Chapman, J.G. (John Gadsby), 1808-1889. / The American drawing-book: a manual for the amateur, and basis of study for the professional artist: especially adapted to the use of public and private schools, as well as home instruction.
(1870 [1873 printing])
Chapter I. Primary instructions in drawing., pp. 11-34
CURVED LINES. 21 .-- .................................-. - A B c n >~ciz~. E F .................. .............................~. L M examples, to draw them with a clear, unbroken line, without taking the penfrom the paper until it is done. Be not discouraged. at repeated failures, but try again and again, until you suc- ceed. You doubtless begin to find that you require more than the command of your fingers in drawing: your wrist, and the whole arm, must be brought under proper government. And here, as a valuable assistant, the blackboard can not he too strongly recommended. 23., on the blackboard might be made a profit- able exercise and subject of emulation in schools. The chalk should be placed in a long port-crayon, or reed, held, at arm's length; and 'the greater part of the examples contained in these primary instructions, should be attempted on th~ hoard-the larger the better. The examples p B S T are given expressly with a view to this. Let the teacher fix the points ( o ), if the pupil is not capable of doing it. The pupil then should connect the points, so as toform a square (8); that done, let him draw the circle within the square-another on the outside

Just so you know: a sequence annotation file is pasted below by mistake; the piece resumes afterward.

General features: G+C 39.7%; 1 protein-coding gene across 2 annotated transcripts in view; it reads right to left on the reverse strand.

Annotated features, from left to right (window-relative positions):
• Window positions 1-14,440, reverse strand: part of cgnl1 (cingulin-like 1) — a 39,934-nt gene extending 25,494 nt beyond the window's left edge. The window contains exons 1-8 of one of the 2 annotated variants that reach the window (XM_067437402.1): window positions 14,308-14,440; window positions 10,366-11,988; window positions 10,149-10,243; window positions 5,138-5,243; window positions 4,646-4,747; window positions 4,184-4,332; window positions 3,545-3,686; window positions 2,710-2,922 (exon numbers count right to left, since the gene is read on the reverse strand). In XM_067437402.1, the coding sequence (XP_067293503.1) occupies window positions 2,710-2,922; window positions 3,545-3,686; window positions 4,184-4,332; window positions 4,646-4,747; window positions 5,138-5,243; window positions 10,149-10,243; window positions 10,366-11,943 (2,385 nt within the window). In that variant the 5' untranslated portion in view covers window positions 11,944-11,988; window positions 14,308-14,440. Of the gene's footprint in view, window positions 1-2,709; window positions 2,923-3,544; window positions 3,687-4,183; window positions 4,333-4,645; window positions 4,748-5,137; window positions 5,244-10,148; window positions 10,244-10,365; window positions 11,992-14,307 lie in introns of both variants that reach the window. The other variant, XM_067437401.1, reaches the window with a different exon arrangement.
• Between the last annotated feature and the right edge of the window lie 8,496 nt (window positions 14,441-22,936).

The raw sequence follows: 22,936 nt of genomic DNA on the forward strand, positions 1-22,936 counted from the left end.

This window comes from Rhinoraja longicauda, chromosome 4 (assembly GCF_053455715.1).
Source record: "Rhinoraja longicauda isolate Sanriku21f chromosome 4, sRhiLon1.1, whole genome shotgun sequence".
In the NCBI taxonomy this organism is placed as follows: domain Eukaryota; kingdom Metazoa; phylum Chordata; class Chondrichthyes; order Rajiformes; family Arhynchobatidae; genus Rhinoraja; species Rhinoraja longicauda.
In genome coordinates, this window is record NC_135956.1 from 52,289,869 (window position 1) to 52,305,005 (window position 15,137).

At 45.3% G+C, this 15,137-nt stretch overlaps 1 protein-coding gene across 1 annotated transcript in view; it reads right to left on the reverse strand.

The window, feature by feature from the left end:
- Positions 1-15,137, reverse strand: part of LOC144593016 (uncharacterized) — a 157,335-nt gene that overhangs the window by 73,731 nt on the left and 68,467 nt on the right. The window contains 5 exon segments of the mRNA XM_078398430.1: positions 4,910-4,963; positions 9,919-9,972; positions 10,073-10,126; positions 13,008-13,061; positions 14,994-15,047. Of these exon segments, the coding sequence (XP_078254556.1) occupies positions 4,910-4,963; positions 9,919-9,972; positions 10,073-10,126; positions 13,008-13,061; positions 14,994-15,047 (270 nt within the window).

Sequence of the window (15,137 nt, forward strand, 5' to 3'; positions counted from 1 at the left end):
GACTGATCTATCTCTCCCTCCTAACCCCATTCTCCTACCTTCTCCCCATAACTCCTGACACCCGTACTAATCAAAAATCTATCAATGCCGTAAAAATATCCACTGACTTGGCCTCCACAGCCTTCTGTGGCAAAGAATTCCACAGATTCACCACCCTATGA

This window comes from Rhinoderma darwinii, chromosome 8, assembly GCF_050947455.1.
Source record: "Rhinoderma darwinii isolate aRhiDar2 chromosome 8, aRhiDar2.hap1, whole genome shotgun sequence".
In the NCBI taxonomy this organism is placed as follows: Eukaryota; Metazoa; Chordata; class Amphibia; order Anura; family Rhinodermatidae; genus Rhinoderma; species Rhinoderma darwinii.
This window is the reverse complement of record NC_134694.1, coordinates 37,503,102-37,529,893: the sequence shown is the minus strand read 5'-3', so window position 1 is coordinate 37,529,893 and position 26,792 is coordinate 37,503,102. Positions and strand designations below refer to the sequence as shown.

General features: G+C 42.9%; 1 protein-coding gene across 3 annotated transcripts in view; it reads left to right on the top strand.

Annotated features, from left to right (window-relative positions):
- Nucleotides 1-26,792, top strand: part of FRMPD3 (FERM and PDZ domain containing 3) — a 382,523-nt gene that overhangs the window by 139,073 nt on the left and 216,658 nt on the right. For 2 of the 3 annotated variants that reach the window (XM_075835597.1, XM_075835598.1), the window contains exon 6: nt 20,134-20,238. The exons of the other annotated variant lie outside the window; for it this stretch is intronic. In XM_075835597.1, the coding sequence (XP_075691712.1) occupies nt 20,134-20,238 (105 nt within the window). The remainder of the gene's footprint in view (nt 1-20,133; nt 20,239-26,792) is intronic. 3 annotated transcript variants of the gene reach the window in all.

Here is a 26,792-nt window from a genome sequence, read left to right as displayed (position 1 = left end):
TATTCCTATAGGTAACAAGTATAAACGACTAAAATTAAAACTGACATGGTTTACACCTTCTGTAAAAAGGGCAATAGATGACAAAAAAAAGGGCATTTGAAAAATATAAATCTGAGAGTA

Based on date of publication, this material is presumed to be in the public domain.| For information on re-use, see http://digital.library.wisc.edu/1711.dl/Copyright